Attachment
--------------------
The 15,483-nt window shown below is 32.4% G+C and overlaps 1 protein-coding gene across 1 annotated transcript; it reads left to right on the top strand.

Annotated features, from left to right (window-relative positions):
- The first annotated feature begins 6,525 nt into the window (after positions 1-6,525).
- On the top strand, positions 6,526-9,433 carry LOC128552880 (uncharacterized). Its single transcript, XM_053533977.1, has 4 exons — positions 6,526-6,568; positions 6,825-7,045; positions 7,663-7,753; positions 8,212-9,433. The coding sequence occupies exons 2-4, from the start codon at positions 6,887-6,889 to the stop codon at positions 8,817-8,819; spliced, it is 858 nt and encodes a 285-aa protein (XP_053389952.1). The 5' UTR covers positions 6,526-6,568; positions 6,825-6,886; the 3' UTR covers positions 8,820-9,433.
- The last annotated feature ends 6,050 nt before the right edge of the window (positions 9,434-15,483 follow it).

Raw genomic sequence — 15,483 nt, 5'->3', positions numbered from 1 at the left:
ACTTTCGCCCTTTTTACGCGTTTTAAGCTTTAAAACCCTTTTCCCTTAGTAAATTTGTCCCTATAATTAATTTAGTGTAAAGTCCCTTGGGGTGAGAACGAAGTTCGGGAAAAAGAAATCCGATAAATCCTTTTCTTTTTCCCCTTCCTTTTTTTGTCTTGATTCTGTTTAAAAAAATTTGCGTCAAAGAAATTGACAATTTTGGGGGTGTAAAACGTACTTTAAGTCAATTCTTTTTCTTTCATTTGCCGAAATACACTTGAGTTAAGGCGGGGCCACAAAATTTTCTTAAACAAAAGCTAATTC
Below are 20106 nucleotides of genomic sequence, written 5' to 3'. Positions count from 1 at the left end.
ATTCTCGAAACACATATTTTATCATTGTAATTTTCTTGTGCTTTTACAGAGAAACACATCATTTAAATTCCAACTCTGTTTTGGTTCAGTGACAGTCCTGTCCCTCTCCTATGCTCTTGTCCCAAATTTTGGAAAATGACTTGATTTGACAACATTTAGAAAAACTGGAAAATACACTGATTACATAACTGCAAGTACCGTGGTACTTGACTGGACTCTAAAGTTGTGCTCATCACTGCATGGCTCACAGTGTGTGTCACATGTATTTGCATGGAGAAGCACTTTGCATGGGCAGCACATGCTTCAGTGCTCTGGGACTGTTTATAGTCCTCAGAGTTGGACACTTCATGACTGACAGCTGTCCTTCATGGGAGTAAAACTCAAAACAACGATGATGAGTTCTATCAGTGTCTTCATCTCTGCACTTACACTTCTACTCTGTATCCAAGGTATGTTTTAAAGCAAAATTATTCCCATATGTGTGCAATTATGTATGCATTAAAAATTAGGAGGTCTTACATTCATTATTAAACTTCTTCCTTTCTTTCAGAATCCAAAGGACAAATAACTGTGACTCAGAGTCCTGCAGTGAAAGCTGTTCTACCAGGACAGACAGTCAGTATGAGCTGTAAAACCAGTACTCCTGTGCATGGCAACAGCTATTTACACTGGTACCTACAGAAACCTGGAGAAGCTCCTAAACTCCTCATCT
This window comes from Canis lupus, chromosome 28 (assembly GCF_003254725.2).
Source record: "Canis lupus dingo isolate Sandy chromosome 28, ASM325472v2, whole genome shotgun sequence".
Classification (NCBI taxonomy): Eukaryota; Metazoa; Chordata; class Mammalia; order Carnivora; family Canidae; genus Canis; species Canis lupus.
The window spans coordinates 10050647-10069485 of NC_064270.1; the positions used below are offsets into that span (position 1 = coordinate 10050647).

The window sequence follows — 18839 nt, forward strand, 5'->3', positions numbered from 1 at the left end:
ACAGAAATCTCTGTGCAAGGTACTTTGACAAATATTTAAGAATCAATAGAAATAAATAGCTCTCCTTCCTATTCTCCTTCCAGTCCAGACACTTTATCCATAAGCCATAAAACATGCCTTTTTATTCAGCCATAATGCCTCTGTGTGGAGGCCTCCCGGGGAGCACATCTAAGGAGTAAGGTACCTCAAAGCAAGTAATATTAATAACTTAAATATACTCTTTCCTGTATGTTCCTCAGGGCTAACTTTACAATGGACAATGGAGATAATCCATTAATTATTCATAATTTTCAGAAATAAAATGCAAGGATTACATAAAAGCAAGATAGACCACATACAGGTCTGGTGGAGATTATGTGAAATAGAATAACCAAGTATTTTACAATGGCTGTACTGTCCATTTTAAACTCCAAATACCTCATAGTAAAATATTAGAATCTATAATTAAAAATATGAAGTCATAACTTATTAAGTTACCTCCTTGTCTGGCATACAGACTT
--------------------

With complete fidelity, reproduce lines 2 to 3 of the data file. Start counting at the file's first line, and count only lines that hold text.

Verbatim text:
Annotated features, from left to right (window-relative positions):
- The first annotated feature begins 6,525 nt into the window (after positions 1-6,525).